More than a century later, women workers still fight for their political and economic freedom!

The origins of International Women’s Day are, as historian Jinty Nelson put it, “international, socialist and feminist”. The story begins with the celebration of National Woman’s Day on February 23rd 1909 in New York. Many, including the UN on their website, claim that this was “in honour of the 1908 garment workers’ strike in New York” but that seems to be an apocryphal story containing little truth. It would be more instructive to note the importance of the moment as one of the first acts of solidarity between the socialists (focused on economic rights) and the suffragists (fighting for women’s political rights). Over in Europe, women socialists led by Clara Zeitkin were agitating across countries and on March 18th 1911, they organized the first International Women’s Day. Through the efforts of these women, the socialist movement across Europe began to put its strength behind the call for votes for women but then the First World War put an end to all social reform for five years.

Source: Wikipedia

There is an interesting connection with the Russian revolution as explained nicely by Temma Kaplan: “On February 25, two days after the women’s insurrection had begun on International Woman’s Day, the czar ordered General Khabalov of the Petrograd Military District to shoot if necessary in order to crush the women’s revolution. Khabalov summarized the problems authorities feel when confronted with women’s consumer demands. He explained that when they said, ‘Give us bread!’ we could give them bread and that was the end of it. But when they said, ‘Down with the autocracy!’ we could no longer appease them with bread. Thus began the February revolution in Russia.”

International Woman’s Day became an official Communist holiday in 1922 thanks to Lenin and Clara Zeitkin’s efforts. The communist governments of China and Spain celebrated it as well. It remained a Communist holiday till the early 1970’s when with the help of the United Nations, it became (or rather, returned to being) a global phenomenon.

And now, more than a hundred years later, women are India are still fighting for both economic and political rights. In September 2015, the mostly women workers of a tea plantation in Munnar in Kerala took to the streets in huge numbers – possibly around 4000. They were demanding a bonus and increase in daily wages but more importantly, they saw the mostly-male leadership (of both the unions and the political parties) as a threat to their struggle. The workers did get a 20% bonus but the daily wage increase was ‘deferred’ till October 2015 when, with one eye on the upcoming local body elections, the government increased the daily wage rate to Rs. 301 as against the demand of Rs. 500. The movement did try to become expressly political with the formation of the Pembili Orumai but factionalism and a poor electoral performance has more or less ended any hopes of a larger effect. The whole incident can be seen as a reminder of the terrible gender equity in Kerala politics as described in detail by Leena Raghunath.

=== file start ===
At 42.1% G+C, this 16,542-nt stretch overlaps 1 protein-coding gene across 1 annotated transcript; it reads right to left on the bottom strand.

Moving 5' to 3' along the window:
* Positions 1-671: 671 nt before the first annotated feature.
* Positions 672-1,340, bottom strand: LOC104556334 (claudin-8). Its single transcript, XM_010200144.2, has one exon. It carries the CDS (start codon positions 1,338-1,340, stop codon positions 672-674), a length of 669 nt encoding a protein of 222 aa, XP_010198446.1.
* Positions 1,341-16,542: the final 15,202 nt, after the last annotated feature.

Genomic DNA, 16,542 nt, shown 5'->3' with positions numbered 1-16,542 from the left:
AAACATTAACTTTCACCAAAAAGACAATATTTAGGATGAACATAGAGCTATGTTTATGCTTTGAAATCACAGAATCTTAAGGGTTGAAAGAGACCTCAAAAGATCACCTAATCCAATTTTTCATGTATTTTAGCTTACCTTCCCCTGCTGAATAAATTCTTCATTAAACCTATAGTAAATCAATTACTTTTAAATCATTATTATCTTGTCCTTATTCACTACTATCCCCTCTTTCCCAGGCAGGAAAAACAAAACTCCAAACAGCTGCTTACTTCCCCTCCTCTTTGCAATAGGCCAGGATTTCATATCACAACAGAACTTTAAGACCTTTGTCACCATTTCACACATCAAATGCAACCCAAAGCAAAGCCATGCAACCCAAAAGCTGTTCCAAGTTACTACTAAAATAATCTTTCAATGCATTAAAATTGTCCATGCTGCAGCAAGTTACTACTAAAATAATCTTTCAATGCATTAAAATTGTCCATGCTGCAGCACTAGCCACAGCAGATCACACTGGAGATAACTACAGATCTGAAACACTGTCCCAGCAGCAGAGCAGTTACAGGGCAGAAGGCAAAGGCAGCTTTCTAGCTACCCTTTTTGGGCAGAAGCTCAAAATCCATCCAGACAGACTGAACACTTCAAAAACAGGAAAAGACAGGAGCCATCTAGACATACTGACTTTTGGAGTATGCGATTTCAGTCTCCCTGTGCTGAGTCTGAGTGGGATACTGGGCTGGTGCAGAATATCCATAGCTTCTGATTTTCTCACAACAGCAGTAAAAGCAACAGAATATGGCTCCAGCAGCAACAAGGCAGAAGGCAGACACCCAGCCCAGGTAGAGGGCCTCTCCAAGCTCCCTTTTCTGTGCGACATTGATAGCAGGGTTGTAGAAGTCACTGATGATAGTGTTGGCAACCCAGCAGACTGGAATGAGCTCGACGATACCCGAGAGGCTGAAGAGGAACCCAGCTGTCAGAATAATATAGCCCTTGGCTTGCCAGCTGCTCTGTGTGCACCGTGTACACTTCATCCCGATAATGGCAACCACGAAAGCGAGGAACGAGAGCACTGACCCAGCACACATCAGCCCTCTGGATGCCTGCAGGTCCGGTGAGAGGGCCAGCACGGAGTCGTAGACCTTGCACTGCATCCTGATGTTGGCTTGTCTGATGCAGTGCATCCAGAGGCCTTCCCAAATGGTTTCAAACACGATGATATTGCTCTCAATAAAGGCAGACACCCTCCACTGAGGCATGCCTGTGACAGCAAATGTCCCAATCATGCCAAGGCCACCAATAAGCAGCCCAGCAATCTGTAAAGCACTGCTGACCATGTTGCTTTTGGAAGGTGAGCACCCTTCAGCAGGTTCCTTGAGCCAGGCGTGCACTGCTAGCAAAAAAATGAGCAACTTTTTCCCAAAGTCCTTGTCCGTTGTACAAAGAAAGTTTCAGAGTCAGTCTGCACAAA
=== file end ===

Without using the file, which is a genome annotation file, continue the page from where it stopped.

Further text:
She writes: “In an assembly with 140 MLAs and with a demography of 1,084 females per 1,000 men, the number of women MLAs in the state has never crossed to double digits. Kerala takes a lot of pride in the high literacy, high life expectancy, and the political awareness of its female population. Despite this, the representation of women in the state assembly and Parliament continues to be poor. In every general election, Kerala sends 20 MP’s to Parliament, and the state has 9 seats in the Rajya Sabha. But since independence, only nine women – Annie Mascarene, Suseela Gopalan, Bhargavi Thankappan, Savithri Lakshmanan, AK Premajam, P Sathi Devi, CS Sujatha, PK Sreemathy, and TN Seema – have represented the state in both houses of Parliament. The shameful numbers make one question whether gender equality in Kerala exists only in statistics.”

It’s also been the case that women workers in their fight for their own economic rights, fight for the economic rights of the whole country – as was the case in April 2016, when Bangalore’s garment workers took to the streets to protest the 2016 budget resolution to tax provident fund withdrawals. Bangalore Mirror, albeit not the most reliable source, claimed that there were 20,000 workers at one strike. Bangalore has 5-6 lakh garment workers, of which 90% are women. To some of them, their provident fund is more important to them than their wages. After they took to the streets, other workers joined them, swelling their numbers till the government couldn’t ignore them anymore. The same can’t be said for their individual employers. On a day to day basis, their exploitation continues – poor occupational safety and health, no job safety, sexual harassment. But as one piece of reportage by the New York Times shows in evocative detail, for these women, these jobs are the only ticket out of a despondent rural scenario. Seen in this light, their strike seems more like a fight for keeping the one element of security that society has seen fit to bestow on them.

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